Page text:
“He was doing fine before you showed up.” Damian started to re-erect his soldiers, but he gave it up after Elliot came in for a second pass. “Which is typical, isn’t it?”

“Good one.”

“Thank you.” Damian crossed his arms. “Fine. I’ll bite. When is he supposed to learn this kind of thing?”

“High school? Maybe never.”

“That can’t be right.”

“Have I ever lied to you?”

“Frequently.” Damian rolled his eyes. “I’m getting a second opinion.”

“I’ll wait.”

Damian checked the room for potential allies. “Thomas?” he called over his shoulder, “You learned military strategy as a kid, right?”

Duke looked up from the book he was reading to a pair of kindergardeners. “Just you, man.”

“Told you.” Tim fished a bag of plastic ninja from the toy box and arranged them pointedly into a row. “How are you still surprised by this kind of thing?”

Damian glared at him. “Okay, first of all? I’m not a— hold on a second. Elliot!”

Elliot froze with a large, plastic dinosaur held aloft over the battlefield. He drew it sheepishly back to his chest. “Sorry.”

“Not in the calvary wing,” Damian told him. “You’ll scare the horses.”

“Here?” Elliot pointed to the front of the phalanx.

“Yes.”

“RAWR.”

“Aim for his center.” Damian turned back to Tim. “Anyway. Why are you still talking to me? I thought we had an agreement about unnecessary contact.”

Keep reading

Mansplaining: an illustration
  • My male coworker, a lifelong busboy who flunked out of college: Hey, you're a linguistics major. Do you know why villa and villain come from the same root?
  • Me: Yeah, there was what's known as a semantic shift-
  • Male coworker: No, it wasn't a semantic shift. You see, back in the Roman empire, a villa was a large home out in the countryside.
  • Me: I know what a villa is.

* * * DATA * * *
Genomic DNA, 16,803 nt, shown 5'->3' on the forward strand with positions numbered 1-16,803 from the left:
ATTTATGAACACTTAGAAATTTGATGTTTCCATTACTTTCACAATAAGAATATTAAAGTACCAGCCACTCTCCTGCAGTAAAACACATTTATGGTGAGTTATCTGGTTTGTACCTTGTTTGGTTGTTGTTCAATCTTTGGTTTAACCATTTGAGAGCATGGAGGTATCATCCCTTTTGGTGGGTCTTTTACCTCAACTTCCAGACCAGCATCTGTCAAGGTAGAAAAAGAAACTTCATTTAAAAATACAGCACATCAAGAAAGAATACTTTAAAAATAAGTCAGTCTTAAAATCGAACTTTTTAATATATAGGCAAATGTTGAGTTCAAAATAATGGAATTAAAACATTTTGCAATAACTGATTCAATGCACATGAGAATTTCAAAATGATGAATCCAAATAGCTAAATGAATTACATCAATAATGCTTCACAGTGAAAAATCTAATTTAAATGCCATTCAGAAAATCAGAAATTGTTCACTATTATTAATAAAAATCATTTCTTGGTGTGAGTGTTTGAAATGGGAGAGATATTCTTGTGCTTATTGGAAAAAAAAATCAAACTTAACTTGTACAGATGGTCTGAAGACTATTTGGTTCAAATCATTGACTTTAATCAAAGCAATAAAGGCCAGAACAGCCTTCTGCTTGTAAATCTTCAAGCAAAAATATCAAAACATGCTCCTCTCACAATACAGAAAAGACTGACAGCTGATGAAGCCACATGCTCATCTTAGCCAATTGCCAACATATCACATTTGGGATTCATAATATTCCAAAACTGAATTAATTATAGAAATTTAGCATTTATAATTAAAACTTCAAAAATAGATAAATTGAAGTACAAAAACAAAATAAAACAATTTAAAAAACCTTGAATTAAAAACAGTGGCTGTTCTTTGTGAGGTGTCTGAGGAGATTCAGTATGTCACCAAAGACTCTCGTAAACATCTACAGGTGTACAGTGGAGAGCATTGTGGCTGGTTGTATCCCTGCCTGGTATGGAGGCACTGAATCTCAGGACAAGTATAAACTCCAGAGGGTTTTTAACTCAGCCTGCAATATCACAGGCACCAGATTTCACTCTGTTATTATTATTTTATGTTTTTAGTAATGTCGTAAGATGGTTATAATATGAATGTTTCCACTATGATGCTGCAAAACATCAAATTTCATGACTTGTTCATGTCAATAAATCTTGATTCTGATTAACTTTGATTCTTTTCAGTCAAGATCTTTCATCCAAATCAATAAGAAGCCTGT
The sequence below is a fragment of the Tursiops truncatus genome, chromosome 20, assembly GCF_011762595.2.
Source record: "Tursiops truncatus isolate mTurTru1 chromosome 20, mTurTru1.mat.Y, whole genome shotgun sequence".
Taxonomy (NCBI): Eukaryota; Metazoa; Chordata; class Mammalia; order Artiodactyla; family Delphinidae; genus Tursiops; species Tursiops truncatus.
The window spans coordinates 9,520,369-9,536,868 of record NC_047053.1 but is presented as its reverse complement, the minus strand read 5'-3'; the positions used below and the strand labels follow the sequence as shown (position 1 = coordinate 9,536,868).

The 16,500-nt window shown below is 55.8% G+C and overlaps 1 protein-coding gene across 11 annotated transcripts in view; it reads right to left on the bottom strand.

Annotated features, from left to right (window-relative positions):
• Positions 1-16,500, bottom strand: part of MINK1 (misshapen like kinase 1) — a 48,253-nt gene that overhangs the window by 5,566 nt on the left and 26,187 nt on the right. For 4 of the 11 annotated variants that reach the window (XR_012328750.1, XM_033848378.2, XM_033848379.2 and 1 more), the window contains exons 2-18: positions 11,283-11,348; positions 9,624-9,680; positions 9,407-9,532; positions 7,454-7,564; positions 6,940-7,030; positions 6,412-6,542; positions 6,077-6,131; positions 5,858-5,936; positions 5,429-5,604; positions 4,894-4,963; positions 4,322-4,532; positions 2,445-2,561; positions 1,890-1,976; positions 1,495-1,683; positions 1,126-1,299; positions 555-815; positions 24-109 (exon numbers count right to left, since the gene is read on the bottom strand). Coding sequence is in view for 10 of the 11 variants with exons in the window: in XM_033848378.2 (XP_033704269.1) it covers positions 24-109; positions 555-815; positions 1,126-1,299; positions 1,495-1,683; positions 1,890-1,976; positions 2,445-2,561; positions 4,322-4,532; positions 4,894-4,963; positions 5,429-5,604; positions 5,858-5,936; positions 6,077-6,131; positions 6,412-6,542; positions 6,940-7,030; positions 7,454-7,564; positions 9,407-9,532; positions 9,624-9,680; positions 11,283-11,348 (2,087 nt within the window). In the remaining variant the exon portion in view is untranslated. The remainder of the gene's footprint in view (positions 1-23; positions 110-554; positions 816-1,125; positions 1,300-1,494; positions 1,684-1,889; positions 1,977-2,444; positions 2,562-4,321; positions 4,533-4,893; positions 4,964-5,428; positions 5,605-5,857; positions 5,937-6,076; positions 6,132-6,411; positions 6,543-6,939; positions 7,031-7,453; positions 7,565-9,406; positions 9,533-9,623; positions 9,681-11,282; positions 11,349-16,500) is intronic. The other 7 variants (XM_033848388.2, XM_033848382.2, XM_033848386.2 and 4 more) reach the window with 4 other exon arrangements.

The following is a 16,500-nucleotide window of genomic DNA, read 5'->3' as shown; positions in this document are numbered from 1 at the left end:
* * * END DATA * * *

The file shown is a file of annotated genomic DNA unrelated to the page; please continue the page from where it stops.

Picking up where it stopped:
• Male coworker: And people from villas were known as villains...
  • Me: Like I said, I know the history of the word villain.
  • Him: *no acknowledgement* ...and people from the city thought that people who lived out in the countryside were strange, so over time...
  • Me: semantic shift
  • Him: The word villain came to mean someone who was suspicious or dangerous.
  • Me: Yeah, I know.
  • Him: Huh, I guess it was kind of a semantic shift. Anyway, now you know!
  • Me: Yep. Like. I. Said.

King Khepri providing for his hive.

Last week in my Art History class I had the kids painting Egyptian Hieroglyphics. The wip painting in this pic was the example I was painting for them to follow along with and when I went to visit my dad the other day I took it and some other stuff I’ve been doing for my classes to show him. As soon as I set it all down on the coffee table his cat Pepper came running over, jumped up on the table, and claimed the hieroglyphics painting as his own, haha.

Do you think I don’t know Grantaire is gay? Do you think I don’t notice his teeth whitening strips and how all he talks about is Ancient Greece?
—  Enjolras to Courf probably

Last night I asked people to guess my favorite Hetalia character and at least 60 pple guessed BUT NOT A SINGLE PERSON GUESSED CHINA I’m so sad!!!! 

He threw a tantrum and bashed his head against a wall and the wall crumbled!!! He is smol but strong and adores cute things!!! He repeatedly hit an ancient dragon with a Hello Kitty plush!! HE. HAS. A. PONY. TAIL. CMON NOW GUYS